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10/10
Baron Frankenstein had Time for Sex !
whpratt13 November 2003
Never viewed this Hammer Production until just recently, and was completely surprised with a very different film version about Baron Victor Frankenstein (Peter Cushing,"Mad House"'74) The Baron kept himself busy sawing open human skulls with very detailed images and a body buried in a backyard garden had a water main burst and pop up one of the Barons experiments. Lots of blood and gore and nothing left for your imagination. However, Baron Frankenstein took time from his brain transferring to actually rape Veronica Carlson(Anna Spengler) "Black Easter", who very well could have been his daughter. The Hammer Studios in England gave one of their best horror films, even if I had to tape this film in the early hours of Halloween Morning !
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7/10
The second best Hammer Frankenstein film
preppy-322 October 2012
Dr. Frankenstein is at it again. With the unwilling assistance of a young doctor (Simon Ward) and his beautiful fiancée (Veronica Carlson) he attempts to transfer the brain of a man into another's body. Naturally everything goes wrong.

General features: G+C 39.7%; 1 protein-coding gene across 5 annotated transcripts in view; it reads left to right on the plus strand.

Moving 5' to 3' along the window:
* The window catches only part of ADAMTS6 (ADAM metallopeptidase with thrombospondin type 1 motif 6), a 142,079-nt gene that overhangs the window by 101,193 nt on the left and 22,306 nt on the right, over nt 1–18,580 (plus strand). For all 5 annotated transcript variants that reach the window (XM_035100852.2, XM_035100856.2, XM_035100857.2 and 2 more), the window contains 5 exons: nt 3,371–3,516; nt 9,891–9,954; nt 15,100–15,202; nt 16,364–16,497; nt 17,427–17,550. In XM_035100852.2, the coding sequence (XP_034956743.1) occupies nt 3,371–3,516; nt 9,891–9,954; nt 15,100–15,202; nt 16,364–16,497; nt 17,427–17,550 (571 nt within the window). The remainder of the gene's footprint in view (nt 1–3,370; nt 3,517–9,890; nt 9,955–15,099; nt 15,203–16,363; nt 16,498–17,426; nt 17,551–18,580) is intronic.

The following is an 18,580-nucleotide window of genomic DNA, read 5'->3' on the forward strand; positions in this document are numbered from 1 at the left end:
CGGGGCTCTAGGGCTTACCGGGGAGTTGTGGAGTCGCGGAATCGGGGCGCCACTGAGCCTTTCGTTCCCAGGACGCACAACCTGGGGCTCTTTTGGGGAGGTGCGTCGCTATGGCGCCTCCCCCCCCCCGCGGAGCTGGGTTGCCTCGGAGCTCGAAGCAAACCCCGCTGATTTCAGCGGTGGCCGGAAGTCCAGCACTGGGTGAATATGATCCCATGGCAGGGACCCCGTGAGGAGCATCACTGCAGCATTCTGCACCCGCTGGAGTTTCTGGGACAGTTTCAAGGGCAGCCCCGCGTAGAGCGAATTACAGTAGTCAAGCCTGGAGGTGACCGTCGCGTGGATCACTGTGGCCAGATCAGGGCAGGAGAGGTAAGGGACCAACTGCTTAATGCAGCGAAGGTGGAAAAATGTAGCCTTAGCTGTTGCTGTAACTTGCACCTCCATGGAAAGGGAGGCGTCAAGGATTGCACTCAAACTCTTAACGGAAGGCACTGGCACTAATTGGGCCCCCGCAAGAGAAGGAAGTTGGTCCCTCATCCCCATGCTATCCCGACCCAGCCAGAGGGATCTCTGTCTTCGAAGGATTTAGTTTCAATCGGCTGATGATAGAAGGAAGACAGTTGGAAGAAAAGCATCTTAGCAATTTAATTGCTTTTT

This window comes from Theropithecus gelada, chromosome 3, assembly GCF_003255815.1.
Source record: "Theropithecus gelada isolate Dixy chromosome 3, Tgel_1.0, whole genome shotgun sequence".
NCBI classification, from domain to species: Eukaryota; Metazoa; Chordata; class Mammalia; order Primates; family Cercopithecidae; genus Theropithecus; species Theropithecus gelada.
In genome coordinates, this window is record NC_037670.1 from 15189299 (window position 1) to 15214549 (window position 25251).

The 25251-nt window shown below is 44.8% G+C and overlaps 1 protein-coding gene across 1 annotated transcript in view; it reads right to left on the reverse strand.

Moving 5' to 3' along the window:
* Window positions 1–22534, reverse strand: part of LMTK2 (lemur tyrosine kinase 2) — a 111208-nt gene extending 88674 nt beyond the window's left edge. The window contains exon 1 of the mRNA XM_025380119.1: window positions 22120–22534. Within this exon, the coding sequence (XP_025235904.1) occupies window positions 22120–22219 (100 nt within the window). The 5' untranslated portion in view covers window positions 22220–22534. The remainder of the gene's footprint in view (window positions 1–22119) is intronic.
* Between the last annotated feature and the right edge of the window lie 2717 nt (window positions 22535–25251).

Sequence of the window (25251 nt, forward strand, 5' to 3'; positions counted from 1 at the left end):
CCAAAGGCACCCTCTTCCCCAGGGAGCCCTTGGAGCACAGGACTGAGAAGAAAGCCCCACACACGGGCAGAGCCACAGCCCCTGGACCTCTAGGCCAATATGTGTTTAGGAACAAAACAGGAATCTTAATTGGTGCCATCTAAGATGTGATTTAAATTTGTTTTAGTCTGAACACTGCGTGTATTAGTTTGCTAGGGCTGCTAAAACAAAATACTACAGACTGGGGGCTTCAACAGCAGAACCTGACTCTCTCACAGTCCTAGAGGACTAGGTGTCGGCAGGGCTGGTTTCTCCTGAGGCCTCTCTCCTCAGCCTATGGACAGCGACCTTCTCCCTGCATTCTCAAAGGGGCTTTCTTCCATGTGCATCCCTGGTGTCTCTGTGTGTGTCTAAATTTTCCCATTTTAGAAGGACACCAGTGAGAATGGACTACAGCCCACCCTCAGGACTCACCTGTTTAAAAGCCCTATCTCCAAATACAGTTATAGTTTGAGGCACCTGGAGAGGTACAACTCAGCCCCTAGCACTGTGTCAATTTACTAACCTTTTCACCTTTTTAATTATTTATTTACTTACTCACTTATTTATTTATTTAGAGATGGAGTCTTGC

"Frankenstein Created Women" has my vote for the best Hammer Frankenstein but this runs a close second. It has an interesting plot, moves pretty quick, has one of Hammer's most beautiful actresses ever (Carlson) and has a few nice gruesome scenes (but all within a PG-13 rating). There's an especially horrifying sequence involving Carlson and a broken water main. Cushing gives another great performance as the doctor. This is the one when he gets REAL mean and he's the monster not his creation. Ward is given nothing to do and neither is Carlson who gets attacked by Cushing in a particularly sick scene that Cushing didn't want to do. The only real faults here are it's a little too long and I hate how Carlson's character was treated. That aside this is one of the best Frankenstein. Worth catching.
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7/10
Using The Ol' Noggin
ferbs543 April 2009